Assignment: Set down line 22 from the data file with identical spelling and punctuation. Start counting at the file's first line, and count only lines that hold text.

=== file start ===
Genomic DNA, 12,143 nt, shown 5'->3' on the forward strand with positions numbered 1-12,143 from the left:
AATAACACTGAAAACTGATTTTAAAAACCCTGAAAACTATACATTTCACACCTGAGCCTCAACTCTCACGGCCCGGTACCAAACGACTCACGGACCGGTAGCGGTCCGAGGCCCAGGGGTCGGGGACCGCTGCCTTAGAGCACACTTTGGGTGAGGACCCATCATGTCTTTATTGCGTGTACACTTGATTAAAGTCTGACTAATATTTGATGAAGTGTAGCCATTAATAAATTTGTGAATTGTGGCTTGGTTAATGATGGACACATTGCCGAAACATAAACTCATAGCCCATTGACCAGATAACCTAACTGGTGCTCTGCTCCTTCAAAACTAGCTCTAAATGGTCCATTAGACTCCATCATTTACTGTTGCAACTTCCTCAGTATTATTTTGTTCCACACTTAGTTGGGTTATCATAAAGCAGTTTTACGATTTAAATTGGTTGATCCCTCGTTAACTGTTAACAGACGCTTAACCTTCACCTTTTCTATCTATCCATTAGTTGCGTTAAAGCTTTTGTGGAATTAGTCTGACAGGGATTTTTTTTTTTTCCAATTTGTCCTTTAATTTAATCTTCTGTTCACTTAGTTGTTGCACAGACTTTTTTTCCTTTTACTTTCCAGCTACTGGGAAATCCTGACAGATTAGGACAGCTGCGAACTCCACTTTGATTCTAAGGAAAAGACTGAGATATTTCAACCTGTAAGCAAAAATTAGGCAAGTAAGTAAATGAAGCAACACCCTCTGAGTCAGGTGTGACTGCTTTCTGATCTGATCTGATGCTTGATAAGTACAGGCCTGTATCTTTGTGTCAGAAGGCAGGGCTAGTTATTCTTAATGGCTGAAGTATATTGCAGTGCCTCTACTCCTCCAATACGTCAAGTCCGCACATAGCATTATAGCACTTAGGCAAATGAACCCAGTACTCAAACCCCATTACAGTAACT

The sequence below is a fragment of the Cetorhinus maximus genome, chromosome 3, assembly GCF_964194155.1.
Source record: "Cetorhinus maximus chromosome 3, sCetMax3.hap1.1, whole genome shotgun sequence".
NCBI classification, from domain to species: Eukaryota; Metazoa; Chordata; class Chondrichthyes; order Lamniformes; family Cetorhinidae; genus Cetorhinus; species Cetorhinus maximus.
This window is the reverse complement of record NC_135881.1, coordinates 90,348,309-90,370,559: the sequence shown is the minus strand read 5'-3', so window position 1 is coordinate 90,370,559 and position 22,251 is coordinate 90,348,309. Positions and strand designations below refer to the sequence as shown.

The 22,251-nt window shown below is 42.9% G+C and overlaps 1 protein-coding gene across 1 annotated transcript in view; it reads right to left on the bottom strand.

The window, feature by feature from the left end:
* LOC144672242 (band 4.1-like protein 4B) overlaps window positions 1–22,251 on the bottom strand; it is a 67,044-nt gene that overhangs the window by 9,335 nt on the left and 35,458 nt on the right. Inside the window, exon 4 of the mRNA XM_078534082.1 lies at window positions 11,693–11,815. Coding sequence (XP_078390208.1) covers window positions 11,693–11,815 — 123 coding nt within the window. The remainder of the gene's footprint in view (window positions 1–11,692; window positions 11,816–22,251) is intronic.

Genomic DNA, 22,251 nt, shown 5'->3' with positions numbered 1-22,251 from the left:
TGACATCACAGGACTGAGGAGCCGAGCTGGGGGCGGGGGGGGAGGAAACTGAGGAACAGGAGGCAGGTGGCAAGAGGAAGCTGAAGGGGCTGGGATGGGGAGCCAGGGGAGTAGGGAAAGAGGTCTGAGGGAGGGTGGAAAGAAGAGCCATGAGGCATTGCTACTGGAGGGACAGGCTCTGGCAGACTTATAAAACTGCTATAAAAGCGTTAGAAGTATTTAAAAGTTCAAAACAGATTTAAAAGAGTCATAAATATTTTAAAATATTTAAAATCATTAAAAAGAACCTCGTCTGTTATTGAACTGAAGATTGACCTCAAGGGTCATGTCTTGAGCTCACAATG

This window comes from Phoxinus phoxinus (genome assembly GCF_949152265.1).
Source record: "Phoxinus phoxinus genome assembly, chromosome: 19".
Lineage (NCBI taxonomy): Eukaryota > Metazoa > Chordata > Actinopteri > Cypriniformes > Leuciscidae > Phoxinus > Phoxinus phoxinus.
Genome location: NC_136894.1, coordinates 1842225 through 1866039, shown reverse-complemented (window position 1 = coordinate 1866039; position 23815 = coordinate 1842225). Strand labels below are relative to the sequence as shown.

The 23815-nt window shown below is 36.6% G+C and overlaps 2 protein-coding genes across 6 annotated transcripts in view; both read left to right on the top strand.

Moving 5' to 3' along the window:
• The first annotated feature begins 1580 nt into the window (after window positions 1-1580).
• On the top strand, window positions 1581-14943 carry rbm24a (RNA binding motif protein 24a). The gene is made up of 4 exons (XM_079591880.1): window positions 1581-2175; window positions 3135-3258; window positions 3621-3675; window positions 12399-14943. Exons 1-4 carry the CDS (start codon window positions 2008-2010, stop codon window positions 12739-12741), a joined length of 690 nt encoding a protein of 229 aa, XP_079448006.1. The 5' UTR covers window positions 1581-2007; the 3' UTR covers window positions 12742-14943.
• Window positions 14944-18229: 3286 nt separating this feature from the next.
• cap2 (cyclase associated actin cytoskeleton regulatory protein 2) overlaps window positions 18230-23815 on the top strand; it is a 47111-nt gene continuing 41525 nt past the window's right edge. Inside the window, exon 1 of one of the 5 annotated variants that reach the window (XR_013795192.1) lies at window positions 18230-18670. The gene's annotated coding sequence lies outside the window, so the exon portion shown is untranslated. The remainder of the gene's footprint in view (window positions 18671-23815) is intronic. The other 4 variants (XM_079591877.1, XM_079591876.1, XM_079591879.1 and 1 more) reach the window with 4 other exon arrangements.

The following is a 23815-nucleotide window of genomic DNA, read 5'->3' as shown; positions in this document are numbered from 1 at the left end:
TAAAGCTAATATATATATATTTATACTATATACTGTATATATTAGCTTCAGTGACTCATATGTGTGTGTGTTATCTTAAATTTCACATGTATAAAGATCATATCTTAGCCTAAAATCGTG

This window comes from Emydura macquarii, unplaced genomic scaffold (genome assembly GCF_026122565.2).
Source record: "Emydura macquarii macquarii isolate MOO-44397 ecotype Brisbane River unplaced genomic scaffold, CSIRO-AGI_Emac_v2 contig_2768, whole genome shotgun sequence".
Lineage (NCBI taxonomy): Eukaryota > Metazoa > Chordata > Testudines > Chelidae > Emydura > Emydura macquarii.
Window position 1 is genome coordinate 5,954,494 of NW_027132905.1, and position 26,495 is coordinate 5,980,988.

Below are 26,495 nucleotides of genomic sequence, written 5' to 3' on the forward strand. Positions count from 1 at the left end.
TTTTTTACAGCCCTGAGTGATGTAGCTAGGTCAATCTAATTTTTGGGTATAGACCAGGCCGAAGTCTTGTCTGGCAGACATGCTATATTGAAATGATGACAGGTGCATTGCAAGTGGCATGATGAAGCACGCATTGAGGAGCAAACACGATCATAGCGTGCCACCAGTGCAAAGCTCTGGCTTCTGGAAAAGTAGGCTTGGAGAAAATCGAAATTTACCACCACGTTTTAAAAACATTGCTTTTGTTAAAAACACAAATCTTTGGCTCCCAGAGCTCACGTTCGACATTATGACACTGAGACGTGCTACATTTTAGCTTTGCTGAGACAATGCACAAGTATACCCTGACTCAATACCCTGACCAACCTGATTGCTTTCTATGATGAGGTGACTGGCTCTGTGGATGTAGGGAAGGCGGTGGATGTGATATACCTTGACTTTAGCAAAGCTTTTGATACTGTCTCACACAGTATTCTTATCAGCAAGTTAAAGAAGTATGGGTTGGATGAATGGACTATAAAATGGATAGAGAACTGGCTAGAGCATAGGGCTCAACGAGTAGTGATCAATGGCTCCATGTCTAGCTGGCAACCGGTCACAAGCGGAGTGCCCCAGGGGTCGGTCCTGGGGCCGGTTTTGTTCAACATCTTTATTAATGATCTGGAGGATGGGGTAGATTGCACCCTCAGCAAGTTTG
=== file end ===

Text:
The following is a 23815-nucleotide window of genomic DNA, read 5'->3' as shown; positions in this document are numbered from 1 at the left end: